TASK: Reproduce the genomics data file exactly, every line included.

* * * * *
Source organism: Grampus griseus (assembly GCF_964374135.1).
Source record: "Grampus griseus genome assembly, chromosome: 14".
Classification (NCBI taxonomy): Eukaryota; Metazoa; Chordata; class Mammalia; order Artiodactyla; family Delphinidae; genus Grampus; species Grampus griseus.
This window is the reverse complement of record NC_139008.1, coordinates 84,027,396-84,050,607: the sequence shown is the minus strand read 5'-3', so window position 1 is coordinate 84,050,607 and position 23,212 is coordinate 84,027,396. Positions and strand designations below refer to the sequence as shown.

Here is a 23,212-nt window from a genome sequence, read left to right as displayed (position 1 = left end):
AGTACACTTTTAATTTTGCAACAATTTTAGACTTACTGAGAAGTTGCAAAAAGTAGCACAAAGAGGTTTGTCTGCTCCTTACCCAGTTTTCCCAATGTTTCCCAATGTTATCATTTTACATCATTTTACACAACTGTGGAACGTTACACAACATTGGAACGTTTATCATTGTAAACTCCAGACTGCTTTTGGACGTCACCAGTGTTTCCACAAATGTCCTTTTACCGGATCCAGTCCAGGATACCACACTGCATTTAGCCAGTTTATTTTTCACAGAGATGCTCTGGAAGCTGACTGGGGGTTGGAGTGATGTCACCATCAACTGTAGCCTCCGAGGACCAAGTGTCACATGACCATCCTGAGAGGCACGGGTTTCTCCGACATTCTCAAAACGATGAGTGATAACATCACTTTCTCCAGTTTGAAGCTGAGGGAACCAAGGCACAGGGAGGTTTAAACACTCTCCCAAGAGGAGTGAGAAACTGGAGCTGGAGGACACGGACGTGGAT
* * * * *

Source organism: Grampus griseus (assembly GCF_964374135.1).
Source record: "Grampus griseus genome assembly, chromosome: 14".
Classification (NCBI taxonomy): Eukaryota; Metazoa; Chordata; class Mammalia; order Artiodactyla; family Delphinidae; genus Grampus; species Grampus griseus.
This window is the reverse complement of record NC_139008.1, coordinates 84,027,396-84,050,607: the sequence shown is the minus strand read 5'-3', so window position 1 is coordinate 84,050,607 and position 23,212 is coordinate 84,027,396. Positions and strand designations below refer to the sequence as shown.

Here is a 23,212-nt window from a genome sequence, read left to right as displayed (position 1 = left end):
AGTACACTTTTAATTTTGCAACAATTTTAGACTTACTGAGAAGTTGCAAAAAGTAGCACAAAGAGGTTTGTCTGCTCCTTACCCAGTTTTCCCAATGTTTCCCAATGTTATCATTTTACATCATTTTACACAACTGTGGAACGTTACACAACATTGGAACGTTTATCATTGTAAACTCCAGACTGCTTTTGGACGTCACCAGTGTTTCCACAAATGTCCTTTTACCGGATCCAGTCCAGGATACCACACTGCATTTAGCCAGTTTATTTTTCACAGAGATGCTCTGGAAGCTGACTGGGGGTTGGAGTGATGTCACCATCAACTGTAGCCTCCGAGGACCAAGTGTCACATGACCATCCTGAGAGGCACGGGTTTCTCCGACATTCTCAAAACGATGAGTGATAACATCACTTTCTCCAGTTTGAAGCTGAGGGAACCAAGGCACAGGGAGGTTTAAACACTCTCCCAAGAGGAGTGAGAAACTGGAGCTGGAGGACACGGACGTGGAT